Metabolic plasticity: the example of glycogen
A main line of research of our laboratory has been to explore the role of certain neurotransmitters on the metabolic fluxes of glucose, with particular reference to the regulation of glycogen metabolism in astrocytes. This line of research constituted our initial interest on long-term metabolic regulation, or in other words, metabolic plasticity. Thus, we have identified a number of neuroactive molecules, in particular adenosine, noradrenaline and certain cytokines, regulating the expression of key genes involved in glycogen metabolism (Fig. 2), in particular protein targeting to glycogen (PTG) (Allaman et al., 2000; Allaman et al., 2004; Cardinaux et al., 2000). Thus exposure to the above-mentioned transmitters results in the cyclic-AMP-dependent induction of expression of the transcription factor C/EBP, of glycogen synthase and of PTG. In search for an in vivo physiological condition in which a certain degree of metabolic plasticity could be identified, we explored the level of expression of the key enzyme in glycogen metabolism, PTG. We have identified a circadian rhythm for the expression of PTG mRNA and a reversible induction of its expression following sleep deprivation (Petit et al., 2002).
Brain energy metabolism during sleep–waking cycle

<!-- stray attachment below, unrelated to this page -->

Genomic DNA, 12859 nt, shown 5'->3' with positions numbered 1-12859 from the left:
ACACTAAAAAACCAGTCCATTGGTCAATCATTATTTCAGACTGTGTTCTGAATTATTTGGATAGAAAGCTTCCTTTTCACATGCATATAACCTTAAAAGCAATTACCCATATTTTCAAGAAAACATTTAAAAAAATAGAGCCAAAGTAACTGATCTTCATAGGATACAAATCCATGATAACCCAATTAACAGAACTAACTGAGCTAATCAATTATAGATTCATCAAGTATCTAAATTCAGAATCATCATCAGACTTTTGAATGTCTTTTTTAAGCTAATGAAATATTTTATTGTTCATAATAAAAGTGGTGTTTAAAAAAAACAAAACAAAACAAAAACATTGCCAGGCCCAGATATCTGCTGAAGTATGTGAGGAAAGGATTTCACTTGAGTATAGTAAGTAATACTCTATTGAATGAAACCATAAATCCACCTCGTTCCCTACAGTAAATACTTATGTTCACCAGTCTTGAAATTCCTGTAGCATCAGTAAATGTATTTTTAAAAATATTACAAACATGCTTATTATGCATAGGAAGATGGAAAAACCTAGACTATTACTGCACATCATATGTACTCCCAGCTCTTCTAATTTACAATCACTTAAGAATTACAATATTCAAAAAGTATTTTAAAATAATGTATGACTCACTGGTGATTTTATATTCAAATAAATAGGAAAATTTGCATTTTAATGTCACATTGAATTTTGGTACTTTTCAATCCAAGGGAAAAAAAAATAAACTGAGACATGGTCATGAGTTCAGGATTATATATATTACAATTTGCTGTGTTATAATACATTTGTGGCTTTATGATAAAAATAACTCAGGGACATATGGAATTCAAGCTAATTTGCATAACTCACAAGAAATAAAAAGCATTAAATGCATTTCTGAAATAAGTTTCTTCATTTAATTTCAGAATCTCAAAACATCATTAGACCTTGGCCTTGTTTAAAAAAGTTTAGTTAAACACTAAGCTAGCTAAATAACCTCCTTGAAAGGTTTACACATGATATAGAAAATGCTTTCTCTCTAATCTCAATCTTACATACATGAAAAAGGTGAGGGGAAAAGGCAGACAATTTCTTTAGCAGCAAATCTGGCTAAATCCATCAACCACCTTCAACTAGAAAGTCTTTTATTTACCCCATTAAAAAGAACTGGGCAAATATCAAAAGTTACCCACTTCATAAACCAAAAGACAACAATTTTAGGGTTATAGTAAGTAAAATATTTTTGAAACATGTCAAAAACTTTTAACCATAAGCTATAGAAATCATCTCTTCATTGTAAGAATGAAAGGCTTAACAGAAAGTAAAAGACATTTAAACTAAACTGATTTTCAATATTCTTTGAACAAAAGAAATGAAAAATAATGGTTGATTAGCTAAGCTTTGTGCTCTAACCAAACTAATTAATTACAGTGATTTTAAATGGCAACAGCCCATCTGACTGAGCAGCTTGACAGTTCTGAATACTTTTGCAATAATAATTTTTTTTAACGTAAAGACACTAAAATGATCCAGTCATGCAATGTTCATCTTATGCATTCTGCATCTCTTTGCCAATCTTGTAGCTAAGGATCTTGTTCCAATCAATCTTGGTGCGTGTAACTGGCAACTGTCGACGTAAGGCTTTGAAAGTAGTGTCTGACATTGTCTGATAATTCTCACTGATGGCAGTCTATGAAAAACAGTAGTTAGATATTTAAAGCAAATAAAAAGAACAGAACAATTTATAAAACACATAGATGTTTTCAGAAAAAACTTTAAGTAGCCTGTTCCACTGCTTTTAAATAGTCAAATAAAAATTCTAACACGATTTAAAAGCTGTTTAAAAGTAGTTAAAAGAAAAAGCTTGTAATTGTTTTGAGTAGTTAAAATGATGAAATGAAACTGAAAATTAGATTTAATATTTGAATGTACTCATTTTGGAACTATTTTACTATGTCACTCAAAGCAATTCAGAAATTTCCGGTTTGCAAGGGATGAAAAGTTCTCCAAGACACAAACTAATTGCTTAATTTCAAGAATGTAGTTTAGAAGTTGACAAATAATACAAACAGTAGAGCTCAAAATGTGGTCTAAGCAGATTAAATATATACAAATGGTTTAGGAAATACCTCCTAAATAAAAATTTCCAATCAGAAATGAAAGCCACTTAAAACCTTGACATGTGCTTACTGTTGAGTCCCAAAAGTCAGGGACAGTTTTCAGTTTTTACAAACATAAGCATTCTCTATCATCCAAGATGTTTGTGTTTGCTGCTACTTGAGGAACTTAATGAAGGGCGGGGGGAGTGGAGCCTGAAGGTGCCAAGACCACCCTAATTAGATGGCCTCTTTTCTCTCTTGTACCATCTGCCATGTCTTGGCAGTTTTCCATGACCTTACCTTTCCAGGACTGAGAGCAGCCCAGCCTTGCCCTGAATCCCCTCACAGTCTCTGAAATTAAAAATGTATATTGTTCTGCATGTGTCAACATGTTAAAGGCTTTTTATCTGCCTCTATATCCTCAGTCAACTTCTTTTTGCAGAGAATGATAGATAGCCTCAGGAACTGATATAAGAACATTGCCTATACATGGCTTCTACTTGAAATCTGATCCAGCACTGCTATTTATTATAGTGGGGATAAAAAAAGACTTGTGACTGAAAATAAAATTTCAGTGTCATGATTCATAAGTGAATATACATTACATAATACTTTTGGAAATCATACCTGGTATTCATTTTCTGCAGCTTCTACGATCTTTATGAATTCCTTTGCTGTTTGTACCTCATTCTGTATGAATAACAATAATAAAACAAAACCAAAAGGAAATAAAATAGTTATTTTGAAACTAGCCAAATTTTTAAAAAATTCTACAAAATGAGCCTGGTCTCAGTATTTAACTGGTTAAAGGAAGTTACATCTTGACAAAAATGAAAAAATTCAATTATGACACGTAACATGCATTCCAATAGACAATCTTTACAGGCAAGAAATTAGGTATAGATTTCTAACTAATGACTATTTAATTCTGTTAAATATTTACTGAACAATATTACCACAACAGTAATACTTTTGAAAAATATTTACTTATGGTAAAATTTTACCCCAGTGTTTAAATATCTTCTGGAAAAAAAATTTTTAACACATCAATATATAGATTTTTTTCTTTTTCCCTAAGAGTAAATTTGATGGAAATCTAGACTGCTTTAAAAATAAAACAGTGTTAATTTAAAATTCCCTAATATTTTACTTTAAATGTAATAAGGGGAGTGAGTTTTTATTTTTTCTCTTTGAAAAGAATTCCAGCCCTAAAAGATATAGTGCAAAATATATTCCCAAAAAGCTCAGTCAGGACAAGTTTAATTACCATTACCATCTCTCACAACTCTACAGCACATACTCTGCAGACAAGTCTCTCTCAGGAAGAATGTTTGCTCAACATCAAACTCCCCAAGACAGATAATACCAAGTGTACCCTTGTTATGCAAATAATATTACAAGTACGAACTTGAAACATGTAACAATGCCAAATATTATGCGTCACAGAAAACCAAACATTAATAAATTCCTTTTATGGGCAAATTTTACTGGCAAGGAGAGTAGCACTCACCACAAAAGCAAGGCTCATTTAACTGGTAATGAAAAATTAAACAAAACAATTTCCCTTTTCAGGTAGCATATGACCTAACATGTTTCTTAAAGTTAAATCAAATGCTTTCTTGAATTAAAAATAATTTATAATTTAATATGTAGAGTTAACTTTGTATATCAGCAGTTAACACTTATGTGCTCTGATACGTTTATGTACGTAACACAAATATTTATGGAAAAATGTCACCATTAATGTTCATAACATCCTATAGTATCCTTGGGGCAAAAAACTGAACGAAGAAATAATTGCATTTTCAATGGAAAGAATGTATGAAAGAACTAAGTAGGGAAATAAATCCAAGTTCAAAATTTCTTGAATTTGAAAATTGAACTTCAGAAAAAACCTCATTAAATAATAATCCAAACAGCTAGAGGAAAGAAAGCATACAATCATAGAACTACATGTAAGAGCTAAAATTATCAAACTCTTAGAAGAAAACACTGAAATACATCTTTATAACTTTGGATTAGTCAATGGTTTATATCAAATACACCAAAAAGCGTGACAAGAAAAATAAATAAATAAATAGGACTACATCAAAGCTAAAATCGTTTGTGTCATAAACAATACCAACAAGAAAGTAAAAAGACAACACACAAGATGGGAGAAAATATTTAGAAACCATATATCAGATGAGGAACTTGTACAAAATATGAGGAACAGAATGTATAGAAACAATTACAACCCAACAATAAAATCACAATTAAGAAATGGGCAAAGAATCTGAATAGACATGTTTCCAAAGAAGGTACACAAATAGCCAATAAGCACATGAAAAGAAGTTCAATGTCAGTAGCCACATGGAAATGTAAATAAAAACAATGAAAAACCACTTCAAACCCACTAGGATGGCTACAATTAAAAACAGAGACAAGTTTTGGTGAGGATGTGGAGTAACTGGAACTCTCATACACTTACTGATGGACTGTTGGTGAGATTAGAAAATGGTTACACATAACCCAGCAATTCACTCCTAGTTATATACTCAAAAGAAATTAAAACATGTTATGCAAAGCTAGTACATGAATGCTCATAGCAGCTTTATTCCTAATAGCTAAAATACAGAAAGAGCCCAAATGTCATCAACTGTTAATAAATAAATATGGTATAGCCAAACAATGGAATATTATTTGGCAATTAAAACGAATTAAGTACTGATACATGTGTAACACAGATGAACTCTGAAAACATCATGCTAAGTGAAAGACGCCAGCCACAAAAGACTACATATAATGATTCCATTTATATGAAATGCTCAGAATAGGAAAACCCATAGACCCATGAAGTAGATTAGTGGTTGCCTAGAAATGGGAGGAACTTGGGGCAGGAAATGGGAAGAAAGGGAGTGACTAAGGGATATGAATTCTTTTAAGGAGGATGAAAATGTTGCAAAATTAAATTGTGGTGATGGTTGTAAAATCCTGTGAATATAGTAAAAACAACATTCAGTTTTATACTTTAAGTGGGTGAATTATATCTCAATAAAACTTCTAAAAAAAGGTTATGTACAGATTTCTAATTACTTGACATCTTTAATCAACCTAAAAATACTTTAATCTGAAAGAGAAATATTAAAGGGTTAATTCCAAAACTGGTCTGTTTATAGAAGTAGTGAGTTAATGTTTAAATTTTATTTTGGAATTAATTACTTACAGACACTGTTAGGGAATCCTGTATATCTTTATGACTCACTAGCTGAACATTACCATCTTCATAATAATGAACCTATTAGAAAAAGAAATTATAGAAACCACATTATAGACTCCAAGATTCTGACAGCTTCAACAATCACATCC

A proposed function for sleep is brain energy restoration. Numerous studies using glucose uptake measurements in mouse, rat and cat with the [14C]2-deoxyglucose technique, have reported that energy metabolism exhibits a decrease during slow-wave sleep (SWS) and an increase during paradoxical sleep (PS), depending on the brain areas (for a review, see Franzini, 1992). It has also been reported that the synthesis of glycogen is increased during SWS with a 50–70% rise when compared to the preceding waking period (Karnovsky et al., 1983). Taken together these data suggest that SWS might be a period of energy saving while PS has a relatively high energy cost. More recently, investigations on brain gene expression during sleep and wakefulness in rat indicate that different genes encoding proteins involved in energy metabolism are modulated by sleep deprivation (Tononi and Cirelli, 2001). In particular, genes encoding subunit 1 of the cytochrome c oxidase and subunit 2 of the NADH dehydrogenase, which play a key role in oxidative metabolism, are induced by a short period of total sleep deprivation (TSD) during 3 h. After 8 h of sleep deprivation, other genes related to energy metabolism such as glucose transporter type 1 are also induced. These data suggest that a plasticity in the expression pattern of energy-metabolism genes can be revealed by manipulations affecting the sleep–wake cycle.